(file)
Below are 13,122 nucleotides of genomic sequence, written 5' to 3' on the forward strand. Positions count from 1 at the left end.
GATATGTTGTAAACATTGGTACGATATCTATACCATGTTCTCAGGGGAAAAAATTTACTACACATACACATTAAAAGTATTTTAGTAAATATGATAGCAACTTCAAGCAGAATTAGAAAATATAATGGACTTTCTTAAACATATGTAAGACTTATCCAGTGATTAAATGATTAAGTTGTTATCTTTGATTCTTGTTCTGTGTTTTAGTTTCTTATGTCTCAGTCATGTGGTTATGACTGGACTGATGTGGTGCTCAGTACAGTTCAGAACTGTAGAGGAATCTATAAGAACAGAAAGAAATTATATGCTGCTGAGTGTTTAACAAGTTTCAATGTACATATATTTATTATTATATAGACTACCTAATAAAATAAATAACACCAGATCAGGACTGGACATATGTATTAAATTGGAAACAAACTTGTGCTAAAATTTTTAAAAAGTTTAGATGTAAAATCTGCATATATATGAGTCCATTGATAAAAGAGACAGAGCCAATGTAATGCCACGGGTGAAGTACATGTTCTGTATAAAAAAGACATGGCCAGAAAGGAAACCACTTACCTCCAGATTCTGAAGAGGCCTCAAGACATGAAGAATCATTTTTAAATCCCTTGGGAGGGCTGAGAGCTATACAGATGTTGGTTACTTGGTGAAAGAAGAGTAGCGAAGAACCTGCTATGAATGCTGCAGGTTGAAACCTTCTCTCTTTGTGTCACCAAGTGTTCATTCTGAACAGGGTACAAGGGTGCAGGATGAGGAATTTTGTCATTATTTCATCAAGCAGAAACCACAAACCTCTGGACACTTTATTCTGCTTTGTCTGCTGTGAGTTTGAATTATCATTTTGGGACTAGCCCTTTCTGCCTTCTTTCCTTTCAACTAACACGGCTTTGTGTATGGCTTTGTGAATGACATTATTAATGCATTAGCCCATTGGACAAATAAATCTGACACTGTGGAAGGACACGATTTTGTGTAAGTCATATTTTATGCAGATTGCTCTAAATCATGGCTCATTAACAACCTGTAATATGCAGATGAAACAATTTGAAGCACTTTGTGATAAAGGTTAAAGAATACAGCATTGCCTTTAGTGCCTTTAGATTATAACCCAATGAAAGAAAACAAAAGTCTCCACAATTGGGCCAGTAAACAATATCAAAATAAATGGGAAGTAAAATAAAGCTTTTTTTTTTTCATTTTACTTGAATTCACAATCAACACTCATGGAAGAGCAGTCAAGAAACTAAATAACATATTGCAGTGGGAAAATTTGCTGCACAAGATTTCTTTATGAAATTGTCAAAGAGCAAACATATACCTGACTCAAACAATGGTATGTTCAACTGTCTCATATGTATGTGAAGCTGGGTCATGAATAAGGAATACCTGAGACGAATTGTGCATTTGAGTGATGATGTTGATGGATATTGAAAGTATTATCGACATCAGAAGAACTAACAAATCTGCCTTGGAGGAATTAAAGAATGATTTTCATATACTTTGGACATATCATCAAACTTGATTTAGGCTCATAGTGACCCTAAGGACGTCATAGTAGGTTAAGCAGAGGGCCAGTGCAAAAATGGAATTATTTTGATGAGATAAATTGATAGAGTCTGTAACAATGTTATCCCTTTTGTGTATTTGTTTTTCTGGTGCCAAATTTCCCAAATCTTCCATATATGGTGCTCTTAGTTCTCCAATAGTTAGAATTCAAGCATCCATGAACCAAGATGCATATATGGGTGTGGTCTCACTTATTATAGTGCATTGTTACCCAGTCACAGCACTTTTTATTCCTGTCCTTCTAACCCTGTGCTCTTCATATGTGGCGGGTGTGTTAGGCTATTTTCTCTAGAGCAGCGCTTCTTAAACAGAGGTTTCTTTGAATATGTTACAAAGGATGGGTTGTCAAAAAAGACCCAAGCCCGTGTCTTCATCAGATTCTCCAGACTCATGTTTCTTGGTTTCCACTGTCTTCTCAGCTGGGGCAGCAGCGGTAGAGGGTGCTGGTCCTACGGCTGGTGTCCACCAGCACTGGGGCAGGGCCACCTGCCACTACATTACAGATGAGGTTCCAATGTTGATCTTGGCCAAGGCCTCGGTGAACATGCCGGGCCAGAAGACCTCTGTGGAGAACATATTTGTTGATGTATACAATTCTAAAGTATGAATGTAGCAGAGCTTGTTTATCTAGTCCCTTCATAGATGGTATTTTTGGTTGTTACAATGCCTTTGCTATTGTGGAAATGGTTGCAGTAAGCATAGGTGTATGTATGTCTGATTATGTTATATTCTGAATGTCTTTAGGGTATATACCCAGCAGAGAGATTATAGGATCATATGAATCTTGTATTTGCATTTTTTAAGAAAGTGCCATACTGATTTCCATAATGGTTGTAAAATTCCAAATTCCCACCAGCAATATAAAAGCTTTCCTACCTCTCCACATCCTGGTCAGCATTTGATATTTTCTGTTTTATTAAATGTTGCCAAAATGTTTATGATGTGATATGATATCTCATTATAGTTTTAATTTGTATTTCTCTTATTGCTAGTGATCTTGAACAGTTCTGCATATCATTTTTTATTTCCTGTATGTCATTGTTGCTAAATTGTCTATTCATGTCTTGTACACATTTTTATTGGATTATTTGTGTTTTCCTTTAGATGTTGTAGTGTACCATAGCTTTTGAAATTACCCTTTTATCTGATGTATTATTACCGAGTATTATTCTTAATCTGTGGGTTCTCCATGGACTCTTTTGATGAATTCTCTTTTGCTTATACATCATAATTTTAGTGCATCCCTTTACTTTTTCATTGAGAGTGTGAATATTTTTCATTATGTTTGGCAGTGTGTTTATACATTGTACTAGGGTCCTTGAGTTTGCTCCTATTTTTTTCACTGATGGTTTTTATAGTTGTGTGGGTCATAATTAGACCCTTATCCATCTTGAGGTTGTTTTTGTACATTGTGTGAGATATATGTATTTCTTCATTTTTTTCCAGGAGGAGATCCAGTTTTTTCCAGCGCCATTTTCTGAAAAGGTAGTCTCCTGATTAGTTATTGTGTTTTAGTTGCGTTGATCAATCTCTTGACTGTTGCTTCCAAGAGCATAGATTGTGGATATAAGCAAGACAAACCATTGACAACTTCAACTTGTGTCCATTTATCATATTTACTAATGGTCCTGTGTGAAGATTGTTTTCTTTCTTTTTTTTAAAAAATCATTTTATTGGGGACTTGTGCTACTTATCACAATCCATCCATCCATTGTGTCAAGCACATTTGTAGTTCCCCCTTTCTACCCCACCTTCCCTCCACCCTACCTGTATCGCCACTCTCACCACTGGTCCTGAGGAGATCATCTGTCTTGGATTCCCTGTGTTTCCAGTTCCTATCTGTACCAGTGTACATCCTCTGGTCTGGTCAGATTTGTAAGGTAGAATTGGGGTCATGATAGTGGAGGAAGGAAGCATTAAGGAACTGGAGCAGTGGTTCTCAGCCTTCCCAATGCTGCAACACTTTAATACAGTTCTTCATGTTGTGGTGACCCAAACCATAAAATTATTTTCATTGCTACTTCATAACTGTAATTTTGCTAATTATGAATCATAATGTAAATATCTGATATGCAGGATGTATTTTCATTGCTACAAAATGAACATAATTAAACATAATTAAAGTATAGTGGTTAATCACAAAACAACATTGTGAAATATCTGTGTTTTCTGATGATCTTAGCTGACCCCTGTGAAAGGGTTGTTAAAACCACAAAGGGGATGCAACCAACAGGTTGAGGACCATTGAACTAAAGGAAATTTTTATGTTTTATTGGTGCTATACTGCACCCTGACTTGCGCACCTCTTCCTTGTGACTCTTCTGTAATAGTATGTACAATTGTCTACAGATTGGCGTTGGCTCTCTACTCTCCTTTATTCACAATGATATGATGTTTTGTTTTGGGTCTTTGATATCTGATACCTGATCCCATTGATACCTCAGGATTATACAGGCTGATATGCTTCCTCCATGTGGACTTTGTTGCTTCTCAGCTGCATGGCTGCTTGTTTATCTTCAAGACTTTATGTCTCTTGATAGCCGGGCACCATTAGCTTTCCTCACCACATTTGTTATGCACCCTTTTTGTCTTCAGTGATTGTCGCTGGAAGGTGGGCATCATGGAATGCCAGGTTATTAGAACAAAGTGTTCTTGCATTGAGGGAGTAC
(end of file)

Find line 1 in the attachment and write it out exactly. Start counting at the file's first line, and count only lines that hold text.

Below are 13,122 nucleotides of genomic sequence, written 5' to 3' on the forward strand. Positions count from 1 at the left end.